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Printable Menu Plan: Great Depression Recipes

 

Menu Plan: Great Depression Recipes

Our menu plan this week features recipes from the most frugal era in history: The Great Depression.  With all the comparisons between the current Recession and the Great Depression of the 1930s, it makes sense that we research Great Depression recipes.  Jobs are shaky and income uncertain for many people right now, so making the most of our household grocery budget is an absolute must. 

We have a definite advantage over the homemakers of the Great Depression, however, because we have many more resources available today.  Check out our “recession proof your family” series for more handy information.

Great Depression cooking focused on cheap food, substitutions, and making do with what you had. We can learn a lot from the great homemakers of the past by finding original Great Depression recipes, recorded and passed down the generations, and even adapting them to make some of our own.

Our exclusive free printable Take and Make Menu Plans contain everything you need for an entire week’s dinners and all you have to do is the shopping and cooking!  Print out the menu plan each Sunday, which includes:

  • A printable grocery shopping list of ingredients.  Print out the list, check off what you already have on hand, then take your shopping list to the store.
  • A dinner meal for each day. Click the name of the meal to print the recipe and directions.  (After the week is over, add the recipes to your cookbook for future use.) 

Take and Make Menu Plans: Great Depression Era Recipes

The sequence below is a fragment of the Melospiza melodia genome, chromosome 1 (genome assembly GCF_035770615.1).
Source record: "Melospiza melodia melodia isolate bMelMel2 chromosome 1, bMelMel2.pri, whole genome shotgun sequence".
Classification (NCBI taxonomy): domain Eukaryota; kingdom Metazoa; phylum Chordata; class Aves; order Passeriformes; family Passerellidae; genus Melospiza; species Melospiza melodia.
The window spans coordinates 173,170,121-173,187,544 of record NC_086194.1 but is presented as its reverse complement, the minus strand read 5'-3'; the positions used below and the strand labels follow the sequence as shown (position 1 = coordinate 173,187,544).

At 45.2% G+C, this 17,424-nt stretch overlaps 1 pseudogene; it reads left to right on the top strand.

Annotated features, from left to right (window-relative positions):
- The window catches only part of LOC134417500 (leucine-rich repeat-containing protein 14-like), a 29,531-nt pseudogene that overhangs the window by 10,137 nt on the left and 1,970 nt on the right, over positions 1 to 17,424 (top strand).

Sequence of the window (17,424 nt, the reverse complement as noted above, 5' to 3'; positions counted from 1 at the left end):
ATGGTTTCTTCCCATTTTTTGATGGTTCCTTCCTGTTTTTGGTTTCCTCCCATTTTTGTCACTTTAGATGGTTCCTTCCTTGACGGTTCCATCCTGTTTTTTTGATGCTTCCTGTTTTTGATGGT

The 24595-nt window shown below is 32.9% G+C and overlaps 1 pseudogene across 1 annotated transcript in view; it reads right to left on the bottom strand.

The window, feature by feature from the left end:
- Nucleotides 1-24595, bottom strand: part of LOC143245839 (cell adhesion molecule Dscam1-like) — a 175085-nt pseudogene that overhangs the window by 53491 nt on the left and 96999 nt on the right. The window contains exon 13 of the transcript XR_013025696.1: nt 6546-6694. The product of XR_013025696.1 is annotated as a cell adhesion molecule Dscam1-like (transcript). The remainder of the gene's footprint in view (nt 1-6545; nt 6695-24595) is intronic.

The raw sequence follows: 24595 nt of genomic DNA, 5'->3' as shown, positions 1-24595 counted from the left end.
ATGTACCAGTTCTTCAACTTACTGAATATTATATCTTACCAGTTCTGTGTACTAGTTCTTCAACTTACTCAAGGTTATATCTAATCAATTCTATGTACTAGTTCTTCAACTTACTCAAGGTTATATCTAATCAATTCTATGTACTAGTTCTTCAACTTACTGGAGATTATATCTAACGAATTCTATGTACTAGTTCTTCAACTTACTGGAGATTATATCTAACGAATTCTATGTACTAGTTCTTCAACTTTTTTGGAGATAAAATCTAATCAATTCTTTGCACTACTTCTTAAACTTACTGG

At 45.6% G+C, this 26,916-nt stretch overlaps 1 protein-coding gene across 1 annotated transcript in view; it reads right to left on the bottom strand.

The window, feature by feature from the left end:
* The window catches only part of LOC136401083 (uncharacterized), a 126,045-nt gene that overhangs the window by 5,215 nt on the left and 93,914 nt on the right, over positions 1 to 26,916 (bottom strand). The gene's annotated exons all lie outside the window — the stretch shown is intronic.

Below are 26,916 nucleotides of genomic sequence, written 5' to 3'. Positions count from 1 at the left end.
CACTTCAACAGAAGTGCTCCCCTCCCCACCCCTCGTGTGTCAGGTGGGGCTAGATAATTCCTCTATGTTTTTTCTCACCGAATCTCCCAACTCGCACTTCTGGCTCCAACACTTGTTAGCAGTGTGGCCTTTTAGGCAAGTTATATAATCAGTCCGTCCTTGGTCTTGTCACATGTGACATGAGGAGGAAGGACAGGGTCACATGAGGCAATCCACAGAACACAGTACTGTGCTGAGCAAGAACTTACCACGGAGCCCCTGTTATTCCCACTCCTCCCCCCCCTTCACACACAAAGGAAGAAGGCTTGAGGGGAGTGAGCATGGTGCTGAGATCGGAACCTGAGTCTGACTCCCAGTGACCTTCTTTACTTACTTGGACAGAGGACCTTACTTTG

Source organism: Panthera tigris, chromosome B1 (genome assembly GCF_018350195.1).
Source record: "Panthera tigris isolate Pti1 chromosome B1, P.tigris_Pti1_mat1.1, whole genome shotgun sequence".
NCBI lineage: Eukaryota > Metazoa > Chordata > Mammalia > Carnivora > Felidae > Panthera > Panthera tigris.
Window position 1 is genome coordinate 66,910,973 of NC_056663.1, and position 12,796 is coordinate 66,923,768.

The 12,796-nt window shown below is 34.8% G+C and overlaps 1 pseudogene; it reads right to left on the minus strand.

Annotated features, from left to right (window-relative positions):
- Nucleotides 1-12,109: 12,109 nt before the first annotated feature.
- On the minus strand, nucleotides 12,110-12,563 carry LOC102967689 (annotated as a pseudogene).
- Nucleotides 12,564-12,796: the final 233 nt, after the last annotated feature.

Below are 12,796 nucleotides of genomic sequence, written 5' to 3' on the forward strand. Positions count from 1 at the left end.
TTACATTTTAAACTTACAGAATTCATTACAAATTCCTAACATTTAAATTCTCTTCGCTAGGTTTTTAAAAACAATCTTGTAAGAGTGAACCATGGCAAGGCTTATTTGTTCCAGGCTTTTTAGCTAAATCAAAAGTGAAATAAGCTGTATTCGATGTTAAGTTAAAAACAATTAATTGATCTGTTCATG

Menu is planned for a family of 4.  Please adjust ingredients and recipes up to accommodate extra people.

 

Printable Grocery Shopping List:

Meats and Proteins:
____ 2 chicken breasts
____ 1 1/2 lb bacon
____ 1/2 lb ground pork
____ 3 lbs lean ground beef
____ 3 (15 oz.) cans kidney beans
____ 1 (15 oz.) can pork & beans
____ 1 (15 oz.) can butter (or lima) beans
____ 14 ounces of water packed tuna
____ 1 cup American cheese
Vegetables/Fruits:
____ 2 (15 ounce) cans whole kernel corn
____ 6 1/2 onions
____ 1 lg. can whole tomatoes
____ 2 pounds + 8 potatoes
____ Green pepper
____ 1 (15 oz.) can stewed tomatoes
Liquids:
____ 2 (14.5 ounce) cans chicken broth
____ 3 1/4 cups milk
____ 2 (12 fluid ounce) cans evaporated milk
____ 1 tbsp. vinegar
____ Worcestershire sauce
Spices: 
____  Salt
____  Pepper
____  3 tsp. chili powder
____  Paprika
____  Garlic powder
Other:
____  2 bottles of ketchup
____  1 cup butter
____  1/3 cup chili sauce
____  1/4 tsp dry mustard
____  1 tsp. mustard
Grains / Baking:
____ 4 cups of cooked macaroni
____ 3 tablespoons of flour
____ 2 c. uncooked rice
____ 1/2 c. brown sugar

Great Depression Meals with Recipes:

Monday

Dinner: Great Depression Era Corn Chowder with chicken breast cubes (from 2 cooked chicken breasts) added in as a source of protein.

 

Tuesday